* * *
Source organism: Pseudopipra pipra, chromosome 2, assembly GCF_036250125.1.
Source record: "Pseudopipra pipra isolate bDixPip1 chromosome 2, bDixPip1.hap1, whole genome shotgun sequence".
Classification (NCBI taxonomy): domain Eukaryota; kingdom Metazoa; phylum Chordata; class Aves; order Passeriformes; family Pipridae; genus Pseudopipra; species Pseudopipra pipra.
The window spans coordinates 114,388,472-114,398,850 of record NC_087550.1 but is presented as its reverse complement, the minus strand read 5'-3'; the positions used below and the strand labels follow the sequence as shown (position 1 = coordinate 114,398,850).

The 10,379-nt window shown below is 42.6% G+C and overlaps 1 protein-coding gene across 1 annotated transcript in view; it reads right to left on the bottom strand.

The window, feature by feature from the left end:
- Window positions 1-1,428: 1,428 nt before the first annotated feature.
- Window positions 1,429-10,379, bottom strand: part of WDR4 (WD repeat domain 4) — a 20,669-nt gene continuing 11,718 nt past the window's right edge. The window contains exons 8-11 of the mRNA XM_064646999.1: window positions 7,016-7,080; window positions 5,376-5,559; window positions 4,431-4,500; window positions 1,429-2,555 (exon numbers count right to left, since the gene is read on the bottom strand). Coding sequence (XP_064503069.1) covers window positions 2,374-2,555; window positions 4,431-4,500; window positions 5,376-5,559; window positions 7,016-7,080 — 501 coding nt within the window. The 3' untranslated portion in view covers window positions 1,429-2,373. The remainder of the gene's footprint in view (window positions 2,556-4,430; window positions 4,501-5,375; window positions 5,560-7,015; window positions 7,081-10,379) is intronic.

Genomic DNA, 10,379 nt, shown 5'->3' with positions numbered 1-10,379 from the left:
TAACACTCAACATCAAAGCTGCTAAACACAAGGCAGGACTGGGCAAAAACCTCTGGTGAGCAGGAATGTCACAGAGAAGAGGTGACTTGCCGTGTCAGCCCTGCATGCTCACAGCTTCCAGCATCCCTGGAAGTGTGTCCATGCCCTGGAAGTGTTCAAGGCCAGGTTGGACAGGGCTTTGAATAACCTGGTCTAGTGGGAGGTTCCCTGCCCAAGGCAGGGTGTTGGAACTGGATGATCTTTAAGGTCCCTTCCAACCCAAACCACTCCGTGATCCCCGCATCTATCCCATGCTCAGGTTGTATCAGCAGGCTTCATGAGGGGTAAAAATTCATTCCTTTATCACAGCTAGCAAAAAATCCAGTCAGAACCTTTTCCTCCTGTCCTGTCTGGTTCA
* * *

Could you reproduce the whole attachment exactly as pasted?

Source organism: Pseudopipra pipra, chromosome 2, assembly GCF_036250125.1.
Source record: "Pseudopipra pipra isolate bDixPip1 chromosome 2, bDixPip1.hap1, whole genome shotgun sequence".
Classification (NCBI taxonomy): domain Eukaryota; kingdom Metazoa; phylum Chordata; class Aves; order Passeriformes; family Pipridae; genus Pseudopipra; species Pseudopipra pipra.
The window spans coordinates 114,388,472-114,398,850 of record NC_087550.1 but is presented as its reverse complement, the minus strand read 5'-3'; the positions used below and the strand labels follow the sequence as shown (position 1 = coordinate 114,398,850).

The 10,379-nt window shown below is 42.6% G+C and overlaps 1 protein-coding gene across 1 annotated transcript in view; it reads right to left on the bottom strand.

The window, feature by feature from the left end:
- Window positions 1-1,428: 1,428 nt before the first annotated feature.
- Window positions 1,429-10,379, bottom strand: part of WDR4 (WD repeat domain 4) — a 20,669-nt gene continuing 11,718 nt past the window's right edge. The window contains exons 8-11 of the mRNA XM_064646999.1: window positions 7,016-7,080; window positions 5,376-5,559; window positions 4,431-4,500; window positions 1,429-2,555 (exon numbers count right to left, since the gene is read on the bottom strand). Coding sequence (XP_064503069.1) covers window positions 2,374-2,555; window positions 4,431-4,500; window positions 5,376-5,559; window positions 7,016-7,080 — 501 coding nt within the window. The 3' untranslated portion in view covers window positions 1,429-2,373. The remainder of the gene's footprint in view (window positions 2,556-4,430; window positions 4,501-5,375; window positions 5,560-7,015; window positions 7,081-10,379) is intronic.

Genomic DNA, 10,379 nt, shown 5'->3' with positions numbered 1-10,379 from the left:
TAACACTCAACATCAAAGCTGCTAAACACAAGGCAGGACTGGGCAAAAACCTCTGGTGAGCAGGAATGTCACAGAGAAGAGGTGACTTGCCGTGTCAGCCCTGCATGCTCACAGCTTCCAGCATCCCTGGAAGTGTGTCCATGCCCTGGAAGTGTTCAAGGCCAGGTTGGACAGGGCTTTGAATAACCTGGTCTAGTGGGAGGTTCCCTGCCCAAGGCAGGGTGTTGGAACTGGATGATCTTTAAGGTCCCTTCCAACCCAAACCACTCCGTGATCCCCGCATCTATCCCATGCTCAGGTTGTATCAGCAGGCTTCATGAGGGGTAAAAATTCATTCCTTTATCACAGCTAGCAAAAAATCCAGTCAGAACCTTTTCCTCCTGTCCTGTCTGGTTCA